An Open Source Toolchain for Recording Interviews

TL;DR: When recording through conferencing system is unavailable, I use three open source tools to record interviews: OBS Studio, Blender, and Audacity.

As a qualitative researcher, I enjoy engaging with people directly and occasionally I want to record an interview. I conducted XL (roman numeral) interviews as part of my PhD and I figured out how to capture the audio and transcribe it. A primary concern is the quality of a recording. Because I am undoubtedly not alone, I describe here lessons learned and my open source tool chain.

My first attempt at recording an interview involved an old-school telephone on speakerphone and my smartphone with an audio recording app. The audio quality was abysmal. My voice was clear, but my informant’s voice was distorted through the analog transformation between phone speaker and smartphone microphone. I never tried this again.

The best solution is using the conferencing system that my university provides. The system allows my informants to connect via app, browser, or phone. In my experience, about 90% of informants join via app and activate their camera, which makes for a great conversation. The recording quality is only dependent on the microphones quality. Sometimes, I ask informants if they have an alternative they switch between a headphone to a built-in microphone.

This optimal solution is not always practical and some informants prefer to use alternative ways to connect, such as Skype, Jitsi, Meet.me, GoToMeeting, or a conferencing system they control. When I need to make a phone call, I use Google voice from my laptop. I developed a toolchain of open source software that allows me to record an interview in such settings. I use three tools: OBS Studio, Blender, and Audacity.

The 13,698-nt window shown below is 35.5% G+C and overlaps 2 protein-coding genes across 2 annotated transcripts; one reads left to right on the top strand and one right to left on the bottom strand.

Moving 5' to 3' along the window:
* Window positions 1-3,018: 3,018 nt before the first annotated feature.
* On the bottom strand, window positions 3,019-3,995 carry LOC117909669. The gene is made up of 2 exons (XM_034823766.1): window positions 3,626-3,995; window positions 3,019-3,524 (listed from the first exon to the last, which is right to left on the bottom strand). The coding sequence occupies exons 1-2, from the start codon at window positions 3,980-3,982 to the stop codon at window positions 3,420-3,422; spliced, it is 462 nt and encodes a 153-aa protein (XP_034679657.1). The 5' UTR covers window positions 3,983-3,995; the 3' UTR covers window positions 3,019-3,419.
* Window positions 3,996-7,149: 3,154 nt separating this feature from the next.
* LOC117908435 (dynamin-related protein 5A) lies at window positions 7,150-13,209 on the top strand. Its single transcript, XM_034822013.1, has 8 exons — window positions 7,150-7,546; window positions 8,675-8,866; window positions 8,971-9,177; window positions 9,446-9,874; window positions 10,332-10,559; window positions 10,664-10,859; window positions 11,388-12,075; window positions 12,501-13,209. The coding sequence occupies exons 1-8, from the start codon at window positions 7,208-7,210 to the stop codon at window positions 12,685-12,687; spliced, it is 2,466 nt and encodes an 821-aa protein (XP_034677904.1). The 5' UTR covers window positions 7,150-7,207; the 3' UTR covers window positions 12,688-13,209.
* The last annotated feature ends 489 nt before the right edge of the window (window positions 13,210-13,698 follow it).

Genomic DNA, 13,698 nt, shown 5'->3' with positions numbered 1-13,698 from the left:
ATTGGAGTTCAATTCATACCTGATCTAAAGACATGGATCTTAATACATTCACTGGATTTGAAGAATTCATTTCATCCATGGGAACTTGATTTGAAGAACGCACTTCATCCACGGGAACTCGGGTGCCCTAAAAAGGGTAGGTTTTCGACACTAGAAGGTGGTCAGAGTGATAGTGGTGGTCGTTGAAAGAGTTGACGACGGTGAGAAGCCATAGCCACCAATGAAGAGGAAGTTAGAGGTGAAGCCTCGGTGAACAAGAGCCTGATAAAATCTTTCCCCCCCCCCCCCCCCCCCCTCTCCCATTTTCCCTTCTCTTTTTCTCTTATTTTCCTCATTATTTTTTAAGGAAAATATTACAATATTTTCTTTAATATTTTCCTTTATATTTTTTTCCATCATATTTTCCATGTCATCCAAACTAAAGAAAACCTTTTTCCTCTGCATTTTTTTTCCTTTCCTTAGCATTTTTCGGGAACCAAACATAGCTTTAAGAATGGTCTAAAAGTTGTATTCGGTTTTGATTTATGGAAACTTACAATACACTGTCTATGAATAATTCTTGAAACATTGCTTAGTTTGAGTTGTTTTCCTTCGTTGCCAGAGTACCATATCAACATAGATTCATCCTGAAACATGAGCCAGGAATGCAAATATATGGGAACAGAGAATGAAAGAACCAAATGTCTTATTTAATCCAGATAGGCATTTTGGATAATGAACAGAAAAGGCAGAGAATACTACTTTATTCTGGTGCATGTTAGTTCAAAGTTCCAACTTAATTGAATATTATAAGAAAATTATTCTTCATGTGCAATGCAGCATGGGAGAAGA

OBS Studio (Open Broadcaster Software Studio) allows to capture anything on my screen and record in-going and out-going audio. I simply record the audio output from my computer and my microphone input during an interview. The quality is the same as directly recording it through a conferencing solution. The downside is that OBS requires computing resources and at times bogs down my laptop. I end up with a *.flv video file that contains the desired audio.

Blender is a 3D modeling software but has powerful video editing capabilities. I recommend Mikeycal Meyers’ tutorial on how to get setup. Blender is overkill for extracting audio, but it is a tool I know. Once the *.flv file is loaded into Blender, I export the audio, without doing any editing. I end up with a *.flac audio file.

Finally, I use Audacity to cut the audio and tweak it. I edit any audio, whether recorded by OBS or a conferencing system, with three goals in mind. First, I cut the beginning and end because small talk is not important to my analysis. Second, I check to make sure my informant is audible. When the audio is too quiet, I boost it using Effect –> Compressor… for the whole audio or Effect –> Amplify… for small sections. Third, I shorten pauses using Effect –> Truncate Silence… which saves fees on transcription services. I export the final audio as an *.mp3 audio file.

After generating a good quality audio file, I need to transcribe the interview. I transcribed one interview myself using OTranscribe and it took me six hours for a one hour interview because I worked to get every word and half sentence and expression right. I quickly learned that this level of detail is hindering me and a more streamlined transcript is easier to analyze. After making this experience, I value having a research grant that pays for a transcription service and I am a returning customer of rev.com.